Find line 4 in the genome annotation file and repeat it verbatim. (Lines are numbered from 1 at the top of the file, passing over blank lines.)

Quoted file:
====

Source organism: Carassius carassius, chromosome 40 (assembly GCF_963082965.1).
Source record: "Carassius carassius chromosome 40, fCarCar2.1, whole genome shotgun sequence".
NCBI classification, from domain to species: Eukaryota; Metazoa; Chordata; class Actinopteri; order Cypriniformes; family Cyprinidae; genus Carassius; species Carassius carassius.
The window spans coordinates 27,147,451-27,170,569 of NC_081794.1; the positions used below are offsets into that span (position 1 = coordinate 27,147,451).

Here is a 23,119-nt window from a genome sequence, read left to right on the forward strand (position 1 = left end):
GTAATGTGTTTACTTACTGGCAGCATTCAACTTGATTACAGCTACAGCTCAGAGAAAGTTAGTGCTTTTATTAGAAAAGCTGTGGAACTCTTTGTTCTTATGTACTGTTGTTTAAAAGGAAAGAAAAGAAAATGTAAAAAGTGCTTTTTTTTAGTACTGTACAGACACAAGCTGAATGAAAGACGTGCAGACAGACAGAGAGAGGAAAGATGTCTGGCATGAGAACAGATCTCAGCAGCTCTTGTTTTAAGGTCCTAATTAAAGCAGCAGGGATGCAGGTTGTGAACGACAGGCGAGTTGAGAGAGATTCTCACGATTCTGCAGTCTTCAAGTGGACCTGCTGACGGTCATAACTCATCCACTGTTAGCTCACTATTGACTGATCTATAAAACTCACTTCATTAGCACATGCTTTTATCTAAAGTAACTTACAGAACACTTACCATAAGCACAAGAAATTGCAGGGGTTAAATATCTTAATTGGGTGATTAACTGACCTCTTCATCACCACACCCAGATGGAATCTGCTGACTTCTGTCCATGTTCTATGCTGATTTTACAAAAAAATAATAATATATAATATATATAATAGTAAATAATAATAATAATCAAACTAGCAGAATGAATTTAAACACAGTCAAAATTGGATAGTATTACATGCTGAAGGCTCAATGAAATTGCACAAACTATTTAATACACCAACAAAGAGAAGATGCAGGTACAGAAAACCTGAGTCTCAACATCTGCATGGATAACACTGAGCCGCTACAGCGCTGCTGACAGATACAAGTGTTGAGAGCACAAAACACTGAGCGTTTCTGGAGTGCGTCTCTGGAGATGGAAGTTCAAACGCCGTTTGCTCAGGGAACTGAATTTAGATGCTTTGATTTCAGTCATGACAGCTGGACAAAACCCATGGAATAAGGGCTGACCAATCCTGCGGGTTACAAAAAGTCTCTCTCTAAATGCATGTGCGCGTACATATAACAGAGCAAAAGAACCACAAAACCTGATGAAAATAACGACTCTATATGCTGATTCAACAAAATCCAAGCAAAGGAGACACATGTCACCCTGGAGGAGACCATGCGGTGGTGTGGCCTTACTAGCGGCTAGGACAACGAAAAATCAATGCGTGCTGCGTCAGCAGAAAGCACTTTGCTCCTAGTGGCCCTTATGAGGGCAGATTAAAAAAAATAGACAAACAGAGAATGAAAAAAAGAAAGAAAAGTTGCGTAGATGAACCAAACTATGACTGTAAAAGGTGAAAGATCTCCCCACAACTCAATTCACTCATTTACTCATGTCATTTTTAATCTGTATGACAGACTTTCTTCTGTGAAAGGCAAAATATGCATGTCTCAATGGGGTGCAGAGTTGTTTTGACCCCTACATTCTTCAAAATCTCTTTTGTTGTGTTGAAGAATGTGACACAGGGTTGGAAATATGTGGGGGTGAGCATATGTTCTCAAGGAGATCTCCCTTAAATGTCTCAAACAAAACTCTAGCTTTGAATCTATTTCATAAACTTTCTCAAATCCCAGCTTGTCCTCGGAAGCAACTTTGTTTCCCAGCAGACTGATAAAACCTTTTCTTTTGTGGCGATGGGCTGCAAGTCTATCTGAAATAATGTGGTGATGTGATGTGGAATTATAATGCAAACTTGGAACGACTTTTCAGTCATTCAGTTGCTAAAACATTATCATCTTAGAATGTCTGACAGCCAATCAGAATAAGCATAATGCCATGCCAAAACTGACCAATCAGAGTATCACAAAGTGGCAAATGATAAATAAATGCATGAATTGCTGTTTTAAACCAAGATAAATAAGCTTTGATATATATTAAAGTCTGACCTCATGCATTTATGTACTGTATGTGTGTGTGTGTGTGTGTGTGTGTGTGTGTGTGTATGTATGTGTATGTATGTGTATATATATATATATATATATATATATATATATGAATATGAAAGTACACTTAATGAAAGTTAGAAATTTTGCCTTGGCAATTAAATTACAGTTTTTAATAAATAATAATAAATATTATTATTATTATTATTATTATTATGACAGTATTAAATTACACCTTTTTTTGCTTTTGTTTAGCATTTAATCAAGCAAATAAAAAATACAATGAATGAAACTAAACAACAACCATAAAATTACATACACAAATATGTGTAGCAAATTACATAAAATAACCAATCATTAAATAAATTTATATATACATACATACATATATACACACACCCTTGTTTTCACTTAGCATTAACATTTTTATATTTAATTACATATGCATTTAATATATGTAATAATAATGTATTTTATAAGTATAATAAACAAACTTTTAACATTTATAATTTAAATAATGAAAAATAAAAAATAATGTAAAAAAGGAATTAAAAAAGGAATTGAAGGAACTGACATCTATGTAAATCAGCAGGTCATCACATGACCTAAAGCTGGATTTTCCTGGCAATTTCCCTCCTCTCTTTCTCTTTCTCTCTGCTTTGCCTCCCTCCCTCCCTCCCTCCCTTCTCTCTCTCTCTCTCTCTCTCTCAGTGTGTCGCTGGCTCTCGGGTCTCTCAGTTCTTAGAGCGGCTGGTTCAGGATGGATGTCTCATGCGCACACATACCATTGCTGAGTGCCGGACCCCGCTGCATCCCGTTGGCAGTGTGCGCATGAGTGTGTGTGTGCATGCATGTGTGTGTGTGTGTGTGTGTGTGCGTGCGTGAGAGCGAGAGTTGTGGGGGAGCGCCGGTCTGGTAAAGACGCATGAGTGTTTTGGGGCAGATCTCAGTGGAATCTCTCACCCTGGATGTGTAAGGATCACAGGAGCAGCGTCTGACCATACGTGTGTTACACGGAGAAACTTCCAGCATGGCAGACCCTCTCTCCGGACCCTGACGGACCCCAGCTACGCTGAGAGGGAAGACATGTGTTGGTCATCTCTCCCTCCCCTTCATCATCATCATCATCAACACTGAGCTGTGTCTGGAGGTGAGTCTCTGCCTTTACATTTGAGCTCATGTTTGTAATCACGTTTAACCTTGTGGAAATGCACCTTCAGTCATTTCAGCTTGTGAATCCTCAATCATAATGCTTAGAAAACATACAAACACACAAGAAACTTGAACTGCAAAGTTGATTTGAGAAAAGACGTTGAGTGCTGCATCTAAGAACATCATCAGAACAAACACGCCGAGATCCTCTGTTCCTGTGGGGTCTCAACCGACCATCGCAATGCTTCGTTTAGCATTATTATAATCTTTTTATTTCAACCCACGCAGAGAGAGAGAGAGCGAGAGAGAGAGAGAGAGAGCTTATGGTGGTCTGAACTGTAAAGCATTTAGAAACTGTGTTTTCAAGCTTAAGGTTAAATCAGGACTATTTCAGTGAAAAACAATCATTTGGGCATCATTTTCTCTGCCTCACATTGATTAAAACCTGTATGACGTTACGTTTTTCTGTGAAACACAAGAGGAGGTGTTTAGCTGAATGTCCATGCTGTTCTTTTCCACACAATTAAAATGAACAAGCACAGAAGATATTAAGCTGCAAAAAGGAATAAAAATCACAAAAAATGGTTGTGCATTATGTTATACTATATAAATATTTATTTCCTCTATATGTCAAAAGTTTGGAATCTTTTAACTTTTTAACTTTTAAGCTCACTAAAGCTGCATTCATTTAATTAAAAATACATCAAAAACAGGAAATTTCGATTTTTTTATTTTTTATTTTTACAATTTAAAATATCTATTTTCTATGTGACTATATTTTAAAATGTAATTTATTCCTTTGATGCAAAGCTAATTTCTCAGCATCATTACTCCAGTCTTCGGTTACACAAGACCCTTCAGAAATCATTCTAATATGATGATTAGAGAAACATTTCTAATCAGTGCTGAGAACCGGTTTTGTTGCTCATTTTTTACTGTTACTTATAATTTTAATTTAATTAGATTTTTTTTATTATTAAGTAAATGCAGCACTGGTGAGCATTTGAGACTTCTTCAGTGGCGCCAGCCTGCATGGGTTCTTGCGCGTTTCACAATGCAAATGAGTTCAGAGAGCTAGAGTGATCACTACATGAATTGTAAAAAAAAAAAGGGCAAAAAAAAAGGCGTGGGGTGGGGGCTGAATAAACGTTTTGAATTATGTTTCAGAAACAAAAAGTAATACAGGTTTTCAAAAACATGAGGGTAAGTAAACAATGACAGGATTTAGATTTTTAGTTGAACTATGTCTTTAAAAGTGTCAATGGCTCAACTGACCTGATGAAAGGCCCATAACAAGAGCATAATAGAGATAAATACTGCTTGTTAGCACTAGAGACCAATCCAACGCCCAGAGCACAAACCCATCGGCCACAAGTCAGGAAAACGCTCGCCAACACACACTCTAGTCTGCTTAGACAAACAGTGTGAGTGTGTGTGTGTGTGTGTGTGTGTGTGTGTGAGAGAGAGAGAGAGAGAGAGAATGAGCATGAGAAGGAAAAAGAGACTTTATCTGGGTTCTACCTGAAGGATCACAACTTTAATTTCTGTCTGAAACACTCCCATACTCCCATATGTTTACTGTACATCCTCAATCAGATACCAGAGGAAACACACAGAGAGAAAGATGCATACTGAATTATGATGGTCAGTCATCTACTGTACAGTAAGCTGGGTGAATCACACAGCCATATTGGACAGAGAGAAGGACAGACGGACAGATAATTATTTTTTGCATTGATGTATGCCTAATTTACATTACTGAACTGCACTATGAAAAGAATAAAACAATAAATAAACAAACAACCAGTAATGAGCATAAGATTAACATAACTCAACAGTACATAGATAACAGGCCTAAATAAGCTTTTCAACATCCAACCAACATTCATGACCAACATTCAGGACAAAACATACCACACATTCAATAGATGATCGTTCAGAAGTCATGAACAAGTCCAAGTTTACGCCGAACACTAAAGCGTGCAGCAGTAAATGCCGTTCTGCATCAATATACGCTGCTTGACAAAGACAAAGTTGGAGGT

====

The window spans coordinates 27,147,451-27,170,569 of NC_081794.1; the positions used below are offsets into that span (position 1 = coordinate 27,147,451).